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The BBC's Allan Little
"Zimbabwe is tonight strangely poised"
 real 28k

Former British Statesman, Lord Carrington
"I think he has been there too long"
 real 28k

The BBC's Grant Ferrett reports
"The constitution allows Mugabe to appoint the cabinet as he sees fit"
 real 28k

Grace Kwinjeh, MDC Activist
"We have had areas where there has been massive intimidation"
 real 28k

Sunday, 25 June, 2000, 15:05 GMT 16:05 UK
Zimbabwe poll result warning
Queue of voters
Some voters waited in line for three hours to cast their ballot
A senior member of the Zimbabwean Government says President Robert Mugabe's ruling party, Zanu-PF, will stay in power whether or not it wins the election.

With polls approaching a close, party chairman Mr John Nkomo said the country's constitutional system allowed the president to choose his cabinet as he saw fit.

Mr Nkomo denied that this would amount to a rejection of the democratic will of Zimbabweans in the event of an opposition majority.

And he said the opposition Movement for Democratic Change (MDC) would not achieve the two-thirds majority it needed to block presidential decisions.

For a second day running long queues formed outside polling booths and voting has continued to run smoothly despite a campaign marred by violence.

John Nkomo:
John Nkomo: Zanu-PF will keep power

Thirty people, mostly from the opposition MDC, were killed and there were reports of widespread intimidation.

The issue of land distribution in Zimbabwe has led to an increase in tension, with squatters occupying white-owned farms with the support of President Mugabe.

Turnout among Zimbabwe's five million voters was high on Saturday, which passed off with reports of some irregularities - but no serious incidents.

As polls opened again on Sunday in the capital, hundreds of people rushed to try to beat the queues and then resigned themselves to a long wait.


Election statistics
120 seats contested
5 million voters
5,000 polling stations
2 days of voting
Turnout so far: High

International observers say they continue to be pleased on the whole with the way the election is going.

Most observers have been allowed to remain with the ballot boxes overnight, narrowing the scope for fraud. First results are expected on Monday.

The president, who voted early on Saturday insisted that Zanu-PF party would see off the challenge from the newly-formed opposition MDC.

Mr Mugabe told reporters: "We are winning the elections. I hear that people are voting in their masses."

President Mugabe casts his vote
President Mugabe was among early voters

MDC leader Morgan Tsvangirai countered that he was confident of a majority but did not believe the election was fair.

Speaking on the BBC's Breakfast With Frost programme he said: "Given the violence it cannot be considered a free and fair poll."

But he added that he would work with Mr Mugabe. "The only route out of these elections is co-existence," he said.

A BBC correspondent says Zimbabweans are voting in numbers not seen since the independence elections of 1980.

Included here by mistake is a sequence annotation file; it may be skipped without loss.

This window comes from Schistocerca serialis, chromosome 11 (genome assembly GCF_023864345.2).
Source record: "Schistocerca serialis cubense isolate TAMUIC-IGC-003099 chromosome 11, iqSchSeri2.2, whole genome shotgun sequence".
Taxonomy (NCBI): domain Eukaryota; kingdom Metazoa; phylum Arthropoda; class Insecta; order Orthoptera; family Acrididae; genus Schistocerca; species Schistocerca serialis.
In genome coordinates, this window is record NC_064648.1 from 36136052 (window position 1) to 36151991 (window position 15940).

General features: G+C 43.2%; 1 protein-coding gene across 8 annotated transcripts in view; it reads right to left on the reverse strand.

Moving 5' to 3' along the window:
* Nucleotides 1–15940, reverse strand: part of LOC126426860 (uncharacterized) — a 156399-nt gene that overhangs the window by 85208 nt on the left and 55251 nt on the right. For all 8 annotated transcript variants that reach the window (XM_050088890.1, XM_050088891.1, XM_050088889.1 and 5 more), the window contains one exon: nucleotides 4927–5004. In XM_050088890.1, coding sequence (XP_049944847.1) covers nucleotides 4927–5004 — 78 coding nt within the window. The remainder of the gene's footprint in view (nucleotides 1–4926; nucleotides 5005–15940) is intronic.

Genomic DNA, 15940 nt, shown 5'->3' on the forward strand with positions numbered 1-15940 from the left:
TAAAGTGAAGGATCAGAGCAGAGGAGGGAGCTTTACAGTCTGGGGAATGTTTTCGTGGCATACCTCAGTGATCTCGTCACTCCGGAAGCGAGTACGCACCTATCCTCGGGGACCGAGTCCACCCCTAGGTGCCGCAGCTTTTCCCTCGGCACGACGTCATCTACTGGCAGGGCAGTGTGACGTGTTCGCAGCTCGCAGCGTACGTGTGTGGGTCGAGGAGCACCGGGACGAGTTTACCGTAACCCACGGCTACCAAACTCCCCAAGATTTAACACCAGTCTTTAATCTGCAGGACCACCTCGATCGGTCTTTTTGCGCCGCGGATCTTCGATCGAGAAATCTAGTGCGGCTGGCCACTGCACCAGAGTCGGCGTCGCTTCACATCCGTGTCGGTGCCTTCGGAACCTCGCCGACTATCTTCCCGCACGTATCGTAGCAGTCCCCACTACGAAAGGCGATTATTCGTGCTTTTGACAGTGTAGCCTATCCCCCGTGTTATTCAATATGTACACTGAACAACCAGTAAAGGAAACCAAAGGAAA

All I want to do is get rid of the present gangsters

Former prime minister Ian Smith

Long queues stretched out from some polling stations, as people waited for up to three hours to vote. Many were mothers with babies strapped to their backs.

Some people were even reported to have slept outside to be sure of their place in the queue.

Election officials said many polling stations had been swamped by the demand.

The head of a network of local monitors, Kumbi Hodzi, said there had been isolated incidents of intimidation in rural constituencies, and some monitors had been prevented by Zanu-PF supporters from guarding ballot boxes on the night before the poll.

Morgan and Susan Tsvangirai
Morgan Tsvangirai and wife Susan vote together in Buhera

The MDC itself reported 50 incidents of harrassment and intimidation, including one in which it said farm workers were met at a polling station and taken to a camp to be "re-educated" before casting their votes.

MDC leader Morgan Tsvangirai, casting his vote in the town of Buhera, praised the high turnout.

He said people clearly wanted change, and were prepared to vote for it despite the intimidation they had suffered.

The country's last white prime minister, Ian Smith, was also among the early voters, casting his ballot at the Belgravia Sports Club in Harare.

He told reporters: "All I want to do is get rid of the present gangsters. We have only got a weekend to go, and then we will know whether we have saved our country or not."

Mr Mugabe will be hoping that his party's traditional supporters in rural areas will vote in sufficient numbers to outweigh the opposition's advantage in towns and cities.

Correspondents say the MDC has a realistic chance of winning a majority of the 120 parliamentary seats being contested.

But, as president, Mr Mugabe has a big advantage - he is allowed to pick another 30 MPs to make up the 150-seat parliament. Currently, only three seats are held by opposition MPs.

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See also:

24 Jun 00 | Africa
High turnout in Zimbabwe poll
17 Jun 00 | From Our Own Correspondent
The politics of fear
16 Jun 00 | Africa
Zimbabwe parties: Who's who?
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